after three days rise again.

Mark 8:31

When we are faced with difficulties and challenges, when our own crosses become too heavy to bear, do we lost sight of the bigger picture, the resurrection that is to come? As we make our way through lent in a lockdown do we need to be reminded of the resurrection that is to come? Do we need to maybe put down our crosses for a moment so that we can straighten up and look to the horizon, see the sun’s rays, and recall Resurrection Sunday?

Read the full passage here.

Beloved

Love it or hate it, Valentine’s Day is upon us.

It would be easy to think that Valentine was the founder of Hallmark (or vice versa) and that love is something which can only be expressed through excessive gifts and dates at luxurious restaurants and hotels. These may certainly be expressions of love (and if your love language is ‘gifts’ then well appreciated ones), but love is so much more.

The marriage service begins with a line about love: God is love and those who live in love live in God.

God is love.

Love ‘lifts us up’ according to the ballads and love songs. Love is where we find ourselves, our ‘other halves’ (a cliché that particularly riles me), home, heaven… Love is kind, love is gentle, love bears no record of wrongs, according to St Paul’s Hymn to Love.

But today I want to think about how love transforms us. It has been said that every woman is beautiful on her wedding day. It is more than just the expensive dress and hours spent in the beautician’s chair. The joy that emanates from a blushing bride as she basks in the love of her brand new husband, would outshine the most lavishly dressed beauty queen.

Love isn’t just for newly weds and love birds, or even for fortunate Valentines; the love that transforms, transcends the every day is a gift from God for each and every one of us.

In this week’s gospel passage Jesus himself is transformed by the Father’s love. In a prophecy-fulfilling moment Jesus takes his closest disciples up a mountain, a high mountain Mark tells us, and as they reach the top something unbelievable happens: so unbelievable that Peter, James and John are told not to mention the incident to any of the others when they re-join them.

At the top of this mountain something quite literally awesome happens to Jesus: his clothes become dazzlingly white as he is ‘transfigured’. The disciples’ spiritual heroes stand alongside Jesus, despite being long gone. Peter is flustered and says too much, the others are silenced. The man before them is no longer their friend, their teacher, their rabbi… the humanity seems to fall from Jesus as his deity quite literally shines through.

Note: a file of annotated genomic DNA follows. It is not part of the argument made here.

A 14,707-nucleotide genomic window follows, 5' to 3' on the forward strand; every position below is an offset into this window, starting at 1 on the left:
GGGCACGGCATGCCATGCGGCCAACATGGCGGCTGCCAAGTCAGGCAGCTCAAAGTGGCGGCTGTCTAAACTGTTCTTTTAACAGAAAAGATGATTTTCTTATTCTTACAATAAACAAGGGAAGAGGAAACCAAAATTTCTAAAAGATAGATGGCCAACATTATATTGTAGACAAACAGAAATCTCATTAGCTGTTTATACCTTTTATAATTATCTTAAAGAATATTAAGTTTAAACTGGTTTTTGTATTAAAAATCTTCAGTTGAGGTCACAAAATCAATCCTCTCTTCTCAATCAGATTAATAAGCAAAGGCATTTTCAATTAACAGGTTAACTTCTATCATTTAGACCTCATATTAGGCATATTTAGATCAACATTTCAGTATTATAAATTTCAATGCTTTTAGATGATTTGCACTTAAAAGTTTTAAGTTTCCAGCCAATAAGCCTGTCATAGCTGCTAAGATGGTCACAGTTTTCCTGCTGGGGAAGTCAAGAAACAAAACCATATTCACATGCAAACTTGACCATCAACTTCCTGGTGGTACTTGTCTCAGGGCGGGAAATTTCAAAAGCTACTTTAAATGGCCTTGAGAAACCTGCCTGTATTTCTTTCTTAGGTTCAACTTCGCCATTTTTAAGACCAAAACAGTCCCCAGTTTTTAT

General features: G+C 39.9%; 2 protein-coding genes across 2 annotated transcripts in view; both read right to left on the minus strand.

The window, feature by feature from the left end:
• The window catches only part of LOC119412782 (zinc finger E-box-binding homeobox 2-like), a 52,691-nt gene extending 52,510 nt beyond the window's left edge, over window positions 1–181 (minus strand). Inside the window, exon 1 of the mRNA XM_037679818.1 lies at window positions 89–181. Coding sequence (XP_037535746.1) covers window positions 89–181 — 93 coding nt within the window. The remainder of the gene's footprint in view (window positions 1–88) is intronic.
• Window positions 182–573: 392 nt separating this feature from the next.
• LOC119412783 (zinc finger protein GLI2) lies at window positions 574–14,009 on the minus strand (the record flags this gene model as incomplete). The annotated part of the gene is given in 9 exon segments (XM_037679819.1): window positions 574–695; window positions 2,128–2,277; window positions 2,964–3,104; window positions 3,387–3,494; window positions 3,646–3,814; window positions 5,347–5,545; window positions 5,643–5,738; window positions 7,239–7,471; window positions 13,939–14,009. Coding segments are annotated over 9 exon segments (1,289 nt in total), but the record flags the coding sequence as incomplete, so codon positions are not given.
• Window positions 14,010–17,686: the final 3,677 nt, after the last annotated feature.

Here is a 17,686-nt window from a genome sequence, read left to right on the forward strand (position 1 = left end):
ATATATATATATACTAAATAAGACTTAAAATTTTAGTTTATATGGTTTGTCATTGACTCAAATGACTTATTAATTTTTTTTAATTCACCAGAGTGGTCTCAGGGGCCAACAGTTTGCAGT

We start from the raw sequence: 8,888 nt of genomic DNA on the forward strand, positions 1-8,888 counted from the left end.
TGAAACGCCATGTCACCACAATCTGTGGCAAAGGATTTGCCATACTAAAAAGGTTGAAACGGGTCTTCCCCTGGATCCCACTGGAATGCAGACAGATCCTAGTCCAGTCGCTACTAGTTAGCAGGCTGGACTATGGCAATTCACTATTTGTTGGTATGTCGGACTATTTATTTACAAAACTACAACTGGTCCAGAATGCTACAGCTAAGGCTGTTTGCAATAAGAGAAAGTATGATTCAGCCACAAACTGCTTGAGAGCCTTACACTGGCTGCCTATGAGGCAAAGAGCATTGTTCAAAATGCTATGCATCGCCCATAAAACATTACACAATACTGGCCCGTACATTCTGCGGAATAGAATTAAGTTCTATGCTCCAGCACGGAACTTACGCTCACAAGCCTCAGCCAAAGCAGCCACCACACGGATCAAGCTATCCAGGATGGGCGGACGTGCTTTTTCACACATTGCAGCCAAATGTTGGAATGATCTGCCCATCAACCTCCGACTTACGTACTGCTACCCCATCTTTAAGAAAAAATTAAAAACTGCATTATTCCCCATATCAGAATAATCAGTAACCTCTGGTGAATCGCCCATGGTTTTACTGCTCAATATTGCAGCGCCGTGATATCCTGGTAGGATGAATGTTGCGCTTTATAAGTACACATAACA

As wonder-ful as this moment is, there is more to come: the cloud of God’s presence comes over them all and God the Father speaks the most treasured words any of us can ever hope to hear:

This is my Son, the Beloved; listen to him!

Mark 9:7

Within each of us is a need to be loved. We can pretend that we are independent, that we don’t care, that we are happy being single, but that doesn’t mean that we don’t also need to be loved. At this time of year we can often confuse passion and lust with love, but as stirring as they can be they cannot replace the un-conditional love that God bestowed upon Jesus, and if we were only aware, has for us too.

The love that Father God bathed Jesus in on that mountainside quite clearly had a very physical impact upon him, but love goes deeper than the skin. When we come to God the Father and open our hearts to him, we too can bathe in that transformational love: Love that doesn’t seek anything in return, love that doesn’t have to be bought or earned, love that will not remove itself upon a whim. The love of God is love at its purest, its truest: love that sees us for who we are and who we can become with a little TLC.

If Valentines day is making you feel less than lovely, then these words are for you:

This is my child, the Beloved.

Our clothes may not become dazzling white, and we have no deity to shine through. It is highly unlikely that any prophets will appear alongside us. That doesn’t mean that God can’t transform us though. Throughout the Bible we hear the stories of people who were thought of as not just unlovable, but untouchable. As Jesus came near them, their outer shells fell away as the love transformed them into children of God.